A restaurant might already have enough competition from other eateries next door, across the street, or even in the same building, so they probably don’t want yet a competing restaurant on wheels parking on their block. But when restaurants and food trucks share a similar menu, can a city require that they not share the same general space? [More]
Cities can tell you where you can and can’t park, and they can decide which areas of town are zoned for which types of commercial uses, but can a city determine where a food truck can park based solely on the type of food it makes? [More]
When you live in an occasionally snowy urban area and own a car, snow emergencies are an inevitable occasional annoyance. They impose different alternate-side parking rules so plow crews can clear heavy snow accumulation from the sides of roads, towing vehicles that remain in the way. One woman in St. Paul, Minnesota tried to rescue her car, then learned that you can’t actually drive a car hooked to a tow truck. [More]
The owner of a strip mall next door to a Dairy Queen in Illinois is no longer messing around. When people who are visiting the Dairy Queen in Wilmette make the mistake of parking in the lot of a neighboring strip mall, they’re going to end up paying for a very expensive ice cream cone. The owner of the mall has cracked down on parking, and has started booting cars using the lot. [More]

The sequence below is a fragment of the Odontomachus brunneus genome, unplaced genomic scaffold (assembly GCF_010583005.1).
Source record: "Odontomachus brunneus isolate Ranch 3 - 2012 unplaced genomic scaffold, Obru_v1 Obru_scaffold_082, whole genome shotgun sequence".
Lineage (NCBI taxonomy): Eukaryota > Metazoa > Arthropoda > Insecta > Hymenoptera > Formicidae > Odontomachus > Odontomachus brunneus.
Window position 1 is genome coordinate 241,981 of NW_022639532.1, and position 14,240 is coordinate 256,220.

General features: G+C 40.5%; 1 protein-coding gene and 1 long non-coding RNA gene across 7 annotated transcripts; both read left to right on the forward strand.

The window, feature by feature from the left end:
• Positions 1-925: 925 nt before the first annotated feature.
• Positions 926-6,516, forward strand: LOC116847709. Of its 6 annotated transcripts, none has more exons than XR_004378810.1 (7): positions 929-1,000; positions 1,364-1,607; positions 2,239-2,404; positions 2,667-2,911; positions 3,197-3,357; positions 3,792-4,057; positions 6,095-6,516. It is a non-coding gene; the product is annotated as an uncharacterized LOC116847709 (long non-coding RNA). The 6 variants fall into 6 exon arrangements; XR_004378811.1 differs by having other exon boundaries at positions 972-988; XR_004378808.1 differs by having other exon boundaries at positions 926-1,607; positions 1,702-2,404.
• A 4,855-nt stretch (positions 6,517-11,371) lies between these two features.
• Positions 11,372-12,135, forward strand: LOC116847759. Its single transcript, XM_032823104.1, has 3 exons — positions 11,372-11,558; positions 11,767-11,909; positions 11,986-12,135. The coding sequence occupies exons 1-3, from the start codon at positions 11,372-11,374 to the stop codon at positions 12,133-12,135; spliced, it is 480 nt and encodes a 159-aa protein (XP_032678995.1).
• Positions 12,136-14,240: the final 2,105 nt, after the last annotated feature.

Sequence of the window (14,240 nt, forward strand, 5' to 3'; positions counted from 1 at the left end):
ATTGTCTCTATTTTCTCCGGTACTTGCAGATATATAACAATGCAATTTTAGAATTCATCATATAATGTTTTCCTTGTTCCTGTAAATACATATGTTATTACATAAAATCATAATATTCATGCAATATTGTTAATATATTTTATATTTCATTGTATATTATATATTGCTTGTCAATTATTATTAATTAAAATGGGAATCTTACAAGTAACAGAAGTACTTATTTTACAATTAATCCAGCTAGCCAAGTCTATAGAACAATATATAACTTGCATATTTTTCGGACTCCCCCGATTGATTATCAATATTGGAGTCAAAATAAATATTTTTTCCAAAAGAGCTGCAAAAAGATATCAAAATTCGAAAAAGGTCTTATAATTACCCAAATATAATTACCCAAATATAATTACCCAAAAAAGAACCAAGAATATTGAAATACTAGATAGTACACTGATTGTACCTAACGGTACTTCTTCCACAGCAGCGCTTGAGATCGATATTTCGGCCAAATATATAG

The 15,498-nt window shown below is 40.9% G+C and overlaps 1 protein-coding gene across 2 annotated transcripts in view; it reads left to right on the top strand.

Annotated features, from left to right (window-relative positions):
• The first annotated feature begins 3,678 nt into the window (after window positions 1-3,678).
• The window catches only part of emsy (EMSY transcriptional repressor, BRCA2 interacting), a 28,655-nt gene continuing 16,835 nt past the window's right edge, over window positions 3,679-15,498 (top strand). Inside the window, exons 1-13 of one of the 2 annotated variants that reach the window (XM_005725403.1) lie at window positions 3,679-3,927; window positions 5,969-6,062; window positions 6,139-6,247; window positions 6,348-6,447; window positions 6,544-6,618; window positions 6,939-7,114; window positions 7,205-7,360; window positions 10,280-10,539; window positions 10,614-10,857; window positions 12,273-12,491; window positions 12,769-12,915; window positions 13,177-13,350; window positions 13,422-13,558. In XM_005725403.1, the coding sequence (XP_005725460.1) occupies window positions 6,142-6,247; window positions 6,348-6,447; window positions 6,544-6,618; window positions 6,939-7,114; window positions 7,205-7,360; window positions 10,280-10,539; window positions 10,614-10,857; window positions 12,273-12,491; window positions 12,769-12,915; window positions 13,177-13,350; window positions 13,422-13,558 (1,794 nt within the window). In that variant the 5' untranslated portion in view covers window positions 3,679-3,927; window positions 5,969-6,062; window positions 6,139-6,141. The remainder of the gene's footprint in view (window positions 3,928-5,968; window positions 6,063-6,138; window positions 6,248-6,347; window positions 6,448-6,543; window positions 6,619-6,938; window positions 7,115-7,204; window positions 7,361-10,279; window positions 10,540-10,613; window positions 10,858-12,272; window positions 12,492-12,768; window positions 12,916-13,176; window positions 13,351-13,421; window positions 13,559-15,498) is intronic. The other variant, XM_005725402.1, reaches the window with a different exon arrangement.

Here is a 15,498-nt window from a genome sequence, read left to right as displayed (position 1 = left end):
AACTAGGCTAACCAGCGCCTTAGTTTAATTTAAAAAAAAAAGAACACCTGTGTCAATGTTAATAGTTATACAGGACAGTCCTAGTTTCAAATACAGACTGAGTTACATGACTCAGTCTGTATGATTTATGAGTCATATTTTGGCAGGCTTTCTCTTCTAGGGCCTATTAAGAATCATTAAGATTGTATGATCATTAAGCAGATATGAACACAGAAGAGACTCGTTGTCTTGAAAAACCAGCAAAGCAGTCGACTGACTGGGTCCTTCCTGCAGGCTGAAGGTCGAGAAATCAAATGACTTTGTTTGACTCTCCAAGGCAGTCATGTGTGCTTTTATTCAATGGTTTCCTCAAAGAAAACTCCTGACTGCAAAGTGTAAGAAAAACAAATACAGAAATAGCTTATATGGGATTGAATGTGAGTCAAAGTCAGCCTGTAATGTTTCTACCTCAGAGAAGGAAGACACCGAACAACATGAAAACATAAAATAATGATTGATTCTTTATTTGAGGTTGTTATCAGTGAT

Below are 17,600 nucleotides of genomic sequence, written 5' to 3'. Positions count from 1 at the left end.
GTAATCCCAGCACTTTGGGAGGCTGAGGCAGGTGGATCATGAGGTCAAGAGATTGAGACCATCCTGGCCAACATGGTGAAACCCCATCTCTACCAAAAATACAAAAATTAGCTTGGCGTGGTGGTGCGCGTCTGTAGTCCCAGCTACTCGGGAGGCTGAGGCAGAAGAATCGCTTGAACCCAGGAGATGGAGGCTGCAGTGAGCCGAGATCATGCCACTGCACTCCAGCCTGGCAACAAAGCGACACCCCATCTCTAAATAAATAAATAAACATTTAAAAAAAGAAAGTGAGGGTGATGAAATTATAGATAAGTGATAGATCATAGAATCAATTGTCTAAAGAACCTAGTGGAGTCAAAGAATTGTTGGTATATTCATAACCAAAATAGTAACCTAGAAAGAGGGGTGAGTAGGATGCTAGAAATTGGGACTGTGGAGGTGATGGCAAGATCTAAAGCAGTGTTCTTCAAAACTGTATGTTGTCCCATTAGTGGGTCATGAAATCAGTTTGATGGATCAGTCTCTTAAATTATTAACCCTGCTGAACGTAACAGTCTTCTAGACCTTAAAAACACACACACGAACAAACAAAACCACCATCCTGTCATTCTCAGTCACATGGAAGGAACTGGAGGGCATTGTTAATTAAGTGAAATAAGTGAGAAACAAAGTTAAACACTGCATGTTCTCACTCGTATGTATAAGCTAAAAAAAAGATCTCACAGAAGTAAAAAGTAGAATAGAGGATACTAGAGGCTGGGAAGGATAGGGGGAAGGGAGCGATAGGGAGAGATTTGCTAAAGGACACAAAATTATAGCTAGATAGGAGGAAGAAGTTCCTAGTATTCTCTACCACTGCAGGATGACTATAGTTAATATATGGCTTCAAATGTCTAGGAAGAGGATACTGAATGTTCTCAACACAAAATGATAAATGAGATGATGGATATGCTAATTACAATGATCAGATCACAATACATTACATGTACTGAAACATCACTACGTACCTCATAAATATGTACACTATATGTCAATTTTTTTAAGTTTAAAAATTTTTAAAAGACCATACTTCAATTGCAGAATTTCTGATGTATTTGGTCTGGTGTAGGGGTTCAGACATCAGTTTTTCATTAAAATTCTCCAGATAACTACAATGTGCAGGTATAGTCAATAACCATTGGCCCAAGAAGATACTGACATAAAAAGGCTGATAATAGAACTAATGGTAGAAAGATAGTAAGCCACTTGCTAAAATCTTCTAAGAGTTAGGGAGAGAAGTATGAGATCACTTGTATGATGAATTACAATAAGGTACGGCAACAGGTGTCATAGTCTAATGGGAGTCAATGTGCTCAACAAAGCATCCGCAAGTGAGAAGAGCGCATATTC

A homeowner in Florida was awarded $187,000 in legal fees from a years-long court battle over the right to park a pick-up truck in his driveway. Now the homeowners association is going to have to pick up the tab for $300,000 in fees.
Once again, Verizon has been caught leaving its vans parked in front of fire hydrants.
You manage to find that perfect parking spot, the road completely unmarked, no signs around anywhere. You happily jump out of your car, glowing with the smug self-satisfaction that can only come from getting one over on City Hall.